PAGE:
Friday, August 26, 2011

Do your research

Every now and then I'll get a query letter. Doesn't happen often - maybe three times a year - but it tells me something about the writer.

I have a website that lists me as a producer. At the time when I set the site up, I really intended to produce short films, starting with my own. I produced one film, did very little with it, then decided producing was not for me. I have plans to work on the website and retool it, but have been super lazy about it.

So the website sits there, mostly abandoned, but every now and then someone sees it and emails me their logline to see if I want to produce their screenplay.

This tells me something about the person who sent the query. I'm sure they're very excited and worked hard on their script, but they didn't do shit for research.

If you look me up on IMDB you'll see that my only credit thus far is as a zombie victim in a terrible web series. I had no lines. I walked down an alley, I got bit, I died. My other uncredited work includes voice over on an unfinished comedy short about colonoscopies, a murder suspect in a short film about an interrogation, and of course directing, writing and producing my own short film, Game Night. I don't look that great on paper.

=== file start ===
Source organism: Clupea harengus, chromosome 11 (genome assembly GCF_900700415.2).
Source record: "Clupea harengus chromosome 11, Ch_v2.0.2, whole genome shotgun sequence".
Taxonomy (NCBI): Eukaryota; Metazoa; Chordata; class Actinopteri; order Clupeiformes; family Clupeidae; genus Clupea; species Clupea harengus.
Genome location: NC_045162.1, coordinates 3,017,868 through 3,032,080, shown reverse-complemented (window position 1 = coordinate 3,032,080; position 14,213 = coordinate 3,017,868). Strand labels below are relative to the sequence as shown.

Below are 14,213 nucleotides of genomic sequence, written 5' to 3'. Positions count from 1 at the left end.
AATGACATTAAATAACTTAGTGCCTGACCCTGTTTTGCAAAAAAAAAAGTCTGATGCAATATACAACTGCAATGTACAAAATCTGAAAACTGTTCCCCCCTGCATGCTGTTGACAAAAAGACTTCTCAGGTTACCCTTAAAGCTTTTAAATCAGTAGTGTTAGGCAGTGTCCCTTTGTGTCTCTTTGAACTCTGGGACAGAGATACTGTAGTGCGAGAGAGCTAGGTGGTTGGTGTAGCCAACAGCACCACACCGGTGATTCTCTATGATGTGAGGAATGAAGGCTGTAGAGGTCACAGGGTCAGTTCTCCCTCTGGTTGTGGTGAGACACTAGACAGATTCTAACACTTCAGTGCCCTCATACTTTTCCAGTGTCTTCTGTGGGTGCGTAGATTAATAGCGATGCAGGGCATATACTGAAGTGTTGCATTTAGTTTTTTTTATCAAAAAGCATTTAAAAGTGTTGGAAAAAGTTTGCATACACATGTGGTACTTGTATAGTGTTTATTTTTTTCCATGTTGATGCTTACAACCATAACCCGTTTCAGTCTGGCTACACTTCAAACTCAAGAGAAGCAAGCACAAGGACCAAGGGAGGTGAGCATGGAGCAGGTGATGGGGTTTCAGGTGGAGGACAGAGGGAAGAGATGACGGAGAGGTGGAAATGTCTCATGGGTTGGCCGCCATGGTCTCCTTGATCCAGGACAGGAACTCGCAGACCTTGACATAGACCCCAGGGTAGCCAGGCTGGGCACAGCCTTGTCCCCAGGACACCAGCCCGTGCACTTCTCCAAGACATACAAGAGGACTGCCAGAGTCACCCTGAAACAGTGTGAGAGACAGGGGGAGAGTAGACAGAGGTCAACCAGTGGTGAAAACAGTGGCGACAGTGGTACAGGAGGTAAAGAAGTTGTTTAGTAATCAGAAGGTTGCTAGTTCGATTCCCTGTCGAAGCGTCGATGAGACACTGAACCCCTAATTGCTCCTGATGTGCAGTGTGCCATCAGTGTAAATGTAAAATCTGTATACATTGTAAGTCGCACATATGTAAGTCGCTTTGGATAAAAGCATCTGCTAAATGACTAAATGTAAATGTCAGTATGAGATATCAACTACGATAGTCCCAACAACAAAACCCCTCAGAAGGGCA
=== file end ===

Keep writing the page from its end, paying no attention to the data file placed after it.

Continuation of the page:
This reminds me, I need to put Game Night up on Vimeo. I'm adding that to the list of things to do next week.

The point is, anybody can call themselves a producer. I'm a producer. I don't actually produce anything, but I'm a producer. But if I were producing things, they'd be my own projects, and maybe the projects of my friends. I'm a writer first and foremost. I don't even want to direct. So I definitely don't have the clout or the interest to develop something that comes to me through queries.

It wouldn't take much to find this out. A quick check on IMDB, a glance at the Tracking Board, a Google search. That's why I always assume the logline I get in these queries is probably a first script. You write your first script, you get super excited, you send it to EVERYONE, then you start learning the ropes. Then you discover how ridiculously ignorant you were in the beginning. We've all been there.

Everyone in this town exaggerates their accomplishments, and they all blow smoke up your ass. You have to learn to discern between the truth and the fluff.

So when you send your script to every producer ever in the history of producing, you run the risk of being scammed, or at least used. There are a ton of "agencies" and "production companies" that LOVE your work, but they need a little cash up front just to get this thing of the ground. Those are ALL scams, particularly the reps. Any agent or manager who asks for money up front is a fraud. They feed on the kind of desperate writers who don't do any research.

And there are producers who will give you a $1 option then tuck your script away, never to be seen again.

So please, everybody, look up the people you want to query. Find out everything you can about them. And if she, say, rewrites your logline and gives you a couple of good websites to check out so you can learn how the business works, don't take it personally. I'm only trying to help.

No comments:

Post a Comment

Please leave a name, even if it's a fake name. And try not to be an asshole.

Note: Only a member of this blog may post a comment.